Child Labor: Chronology

child labor doffer boys
Figure 1.--Here we see Doffer boys at Bibb Mill No. 1 in Macon, Georgia during 1909. Notice the variety of caps and the lint on their caps. That means they were breathing in air loaded with cotton fibers all the time they were at work. Photographer: Lewis W. Hine.

Children were an integral part of the work throughout history. Their work was necessary to support families who often existed on the narrow edge of survival. Thomas Hobbes famously wrote "... the life of man, solitary, poor, nasty, brutish, and short." [Hobbes] It is only with the industrial Revolution that child labor became a societal issue. Before the Industrial Revolution, children were expected to work. It was the natural order of society. In fact, children by a very young age were considered small adults. Play was considered wasteful and discouraged. At about the same time that the Industrial Revolution began in Britain, French authors like Rosseau began to promote the idea that childhood was special time of life. And during the Victorian Era this premise became widely adopted by the the middle class. Children began to be treated as a special class. A plethora of toys and books appeared for children. Yet we have the idea that industrial development created child labor. A range of factors explain this idea. First, Charles Dickens focused on child labor in his books like Oliver Twist and David Cooperfield. These were very influential books in Victorian society. Second, Karl Marx's influential writing focused on the industrial economy. Three, photography developed in the 19th century and by the turn-of the 20th century could be easily publiched providing hear-breaking images of the exploitation of children. What the images do not show, however, is the number of children who for the first time were experience comfortable childhoods and obtaining good educations. It was the wealth generated by industrial development that was making that possible. Rarely addressed by authors like Dickens and Marx or recorded by photographers was the experiences of children in rural areas or in pre-industrial societies. The often overlooked fact is the number of families and children lifted from poverty by industrial development. And industrial society for the forst time had the economic capability to deal with child labor. There were differences among countries as to how quickly and effectively different countries addressed the porioblem. Some countries offered free public education in the early or mid-19th century. Other countries like England did not have state sponsored free education until the late 19th century. In the late 19th century and early 20th century, countries began passing laws requiring school attendance and limiting child labor. The chronology and provisions of the laws varied greatly from country to country. Photographic evidence is limited in the early years of photography. because photography was only developed in the mid-19th centuy and few early photographrs were intereted in photographing poor children working with factories. In addition, taking phoographs outside the studio was very complicatd. Only with the development of more easily used films and cameras beginning in 1900 do we begin to get sunstantial numbers of photographs of child workers. The photographic evidence was a not inconsequential factor in generating public support for legislation to protct these children.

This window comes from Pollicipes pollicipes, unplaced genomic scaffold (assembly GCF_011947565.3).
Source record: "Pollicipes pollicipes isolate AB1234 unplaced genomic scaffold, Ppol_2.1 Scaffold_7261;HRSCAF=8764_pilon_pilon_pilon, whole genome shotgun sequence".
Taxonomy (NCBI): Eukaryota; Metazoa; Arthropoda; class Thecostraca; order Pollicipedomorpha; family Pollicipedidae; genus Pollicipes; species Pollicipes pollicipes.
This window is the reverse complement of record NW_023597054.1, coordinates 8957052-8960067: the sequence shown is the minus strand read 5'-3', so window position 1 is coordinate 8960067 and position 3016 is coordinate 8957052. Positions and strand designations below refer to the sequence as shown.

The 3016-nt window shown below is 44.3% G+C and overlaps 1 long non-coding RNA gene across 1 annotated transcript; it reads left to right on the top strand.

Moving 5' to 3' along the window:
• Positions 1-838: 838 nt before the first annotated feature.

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Created: 3:29 PM 7/5/2010
Last updated: 6:43 PM 7/9/2010